Garrett and all that jazz

Juno Award-winning guitarist Amos Garrett is aiming to crank up the thermostat on jazz when his trio performs in downtown Red Deer.

Juno Award-winning guitarist Amos Garrett is aiming to crank up the thermostat on jazz when his trio performs in downtown Red Deer.

Anyone who thinks jazz is cold, over-intellectualized music likely hasn’t heard the Amos Garrett Jazz Trio.

“The motto of our group is bringing the blues back into jazz,” said the High River resident, who’s known internationally for his innovative guitar style.

“Jazz used to be extremely visceral,” added Garrett, who believes the emotional component that was inherent to the improvised genre has somehow disappeared over the last two decades.

“There was a tremendous blues influence but it’s been lost over the last 20 years and, as a result, this has driven a lot of fans away.”

When Garrett performs along with finger-style guitarist Keith Smith and string bassist Greg Carroll on Friday, March 1, at The Hub on Ross, the trio intends to get things cooking in the bebop style of the 1940s and early ’50s.

“People love it, they absolutely love it,” said Garrett.

“I’ve heard people say, ‘Geez, I really didn’t think I liked jazz’ — but they love what we do.”

The concert program, drawn from the group’s new CD, will include standards such as Miles Davis’s Freddy Freeloader, Thelonious Monk’s Misterioso, Art Tatum’s Cocktails for Two, Freddie Hubbard’s Little Sunflower, and Skylark, by Hoagy Carmichael, with lyrics by Johnny Mercer.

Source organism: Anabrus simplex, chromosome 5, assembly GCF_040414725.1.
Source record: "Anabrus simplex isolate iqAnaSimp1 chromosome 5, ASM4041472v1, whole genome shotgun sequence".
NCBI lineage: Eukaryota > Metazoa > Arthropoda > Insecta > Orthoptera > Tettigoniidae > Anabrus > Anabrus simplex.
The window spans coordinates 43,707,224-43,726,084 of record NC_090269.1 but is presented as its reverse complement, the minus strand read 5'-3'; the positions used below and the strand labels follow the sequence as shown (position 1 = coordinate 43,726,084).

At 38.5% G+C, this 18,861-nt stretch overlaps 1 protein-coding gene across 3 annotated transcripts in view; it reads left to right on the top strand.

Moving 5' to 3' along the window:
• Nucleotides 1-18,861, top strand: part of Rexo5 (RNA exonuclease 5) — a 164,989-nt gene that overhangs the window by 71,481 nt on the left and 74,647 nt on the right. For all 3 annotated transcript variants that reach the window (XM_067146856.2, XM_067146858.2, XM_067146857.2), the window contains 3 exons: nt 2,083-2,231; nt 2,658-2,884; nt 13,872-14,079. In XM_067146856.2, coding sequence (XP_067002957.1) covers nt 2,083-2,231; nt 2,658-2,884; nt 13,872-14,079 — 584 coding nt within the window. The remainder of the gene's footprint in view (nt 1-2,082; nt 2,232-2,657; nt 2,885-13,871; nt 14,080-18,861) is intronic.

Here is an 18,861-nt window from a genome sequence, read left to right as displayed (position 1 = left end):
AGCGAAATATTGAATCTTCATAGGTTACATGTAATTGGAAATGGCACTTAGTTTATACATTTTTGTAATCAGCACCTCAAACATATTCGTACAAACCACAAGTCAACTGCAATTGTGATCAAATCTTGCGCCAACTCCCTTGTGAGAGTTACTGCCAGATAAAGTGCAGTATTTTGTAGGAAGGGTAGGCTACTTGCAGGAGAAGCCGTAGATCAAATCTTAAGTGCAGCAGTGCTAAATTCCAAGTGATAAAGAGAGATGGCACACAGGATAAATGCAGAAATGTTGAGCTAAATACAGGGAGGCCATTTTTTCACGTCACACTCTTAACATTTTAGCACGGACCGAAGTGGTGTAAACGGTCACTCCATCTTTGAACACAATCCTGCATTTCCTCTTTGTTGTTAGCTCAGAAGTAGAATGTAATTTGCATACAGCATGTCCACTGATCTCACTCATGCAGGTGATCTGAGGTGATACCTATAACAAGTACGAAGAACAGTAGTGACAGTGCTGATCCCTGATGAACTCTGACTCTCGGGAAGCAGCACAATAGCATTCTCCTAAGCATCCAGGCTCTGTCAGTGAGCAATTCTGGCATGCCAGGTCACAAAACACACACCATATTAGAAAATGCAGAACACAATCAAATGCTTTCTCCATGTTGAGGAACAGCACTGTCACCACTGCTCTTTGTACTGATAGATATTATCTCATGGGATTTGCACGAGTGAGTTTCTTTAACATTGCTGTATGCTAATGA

Garrett said the music of Charlie Parker and Dizzy Gillespie is what he listened to as a teenager in the 1950s. It was staking out new ground, since his father was devoted to the early swing-era jazz of the 1930s.

“That would have been New Orleans, Chicago, Dixieland. . . .

“My dad was what bebop players would have referred to as a ‘mouldy fig,’ ” Garrett added, with a chuckle.

The 71-year-old guitarist was born in Detroit, but raised in Toronto, where his parents put him into piano and trombone lessons.

Garrett didn’t find an instrument that suited him until he took up the guitar at 14.

Then, he took to it so well he was performing gigs a year later.

By the time he hit college age, Garrett was learning the early acoustic blues of Robert Johnson and Leadbelly and working hard at developing his own style of playing.

The technique he eventually came up with involves bending more than one guitar string at a time, which allows him to sound something like a steel-pedal guitarist, while remaining rooted as a jazz player.

“It’s an almost impossible style,” admitted Garrett, who noted that despite his teaching DVDs, only Mark Knopfler of Dire Straits and a few other guitarists have managed to put the technique into practise. “It’s very physically difficult.”

Among the many luminaries Garrett has played with over the years were Ian and Sylvia Tyson and their Great Speckled Bird band, Anne Murray, and Geoff and Maria Muldaur. In fact, he played the famed guitar solo in Maria Muldaur’s 1974 hit Midnight at the Oasis.

For the past 30 years, Garrett has led his own bands, including an acoustic act, a blues band and the jazz trio.

The guitarist said he loves playing for a club-sized crowd, as is expected at The Hub.

“It’s a really nice performance space, with a nice sound system, and the people are so nice. . . .”

Tickets for the 7 to 9 p.m. show at 4936 Ross St. are $20 at the door. Cash only.